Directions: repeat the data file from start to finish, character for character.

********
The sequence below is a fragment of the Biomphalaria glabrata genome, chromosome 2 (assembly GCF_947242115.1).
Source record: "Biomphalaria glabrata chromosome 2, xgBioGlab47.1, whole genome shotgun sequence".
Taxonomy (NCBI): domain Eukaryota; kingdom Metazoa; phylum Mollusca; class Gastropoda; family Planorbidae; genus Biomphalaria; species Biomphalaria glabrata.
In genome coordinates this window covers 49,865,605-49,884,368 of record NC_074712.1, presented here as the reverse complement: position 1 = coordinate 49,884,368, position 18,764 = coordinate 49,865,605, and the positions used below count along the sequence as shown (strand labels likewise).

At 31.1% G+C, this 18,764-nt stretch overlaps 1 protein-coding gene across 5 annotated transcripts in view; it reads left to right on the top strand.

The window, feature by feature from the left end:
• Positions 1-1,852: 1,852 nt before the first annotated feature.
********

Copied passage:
The sequence below is a fragment of the Biomphalaria glabrata genome, chromosome 2 (assembly GCF_947242115.1).
Source record: "Biomphalaria glabrata chromosome 2, xgBioGlab47.1, whole genome shotgun sequence".
Taxonomy (NCBI): domain Eukaryota; kingdom Metazoa; phylum Mollusca; class Gastropoda; family Planorbidae; genus Biomphalaria; species Biomphalaria glabrata.
In genome coordinates this window covers 49,865,605-49,884,368 of record NC_074712.1, presented here as the reverse complement: position 1 = coordinate 49,884,368, position 18,764 = coordinate 49,865,605, and the positions used below count along the sequence as shown (strand labels likewise).

At 31.1% G+C, this 18,764-nt stretch overlaps 1 protein-coding gene across 5 annotated transcripts in view; it reads left to right on the top strand.

The window, feature by feature from the left end:
• Positions 1-1,852: 1,852 nt before the first annotated feature.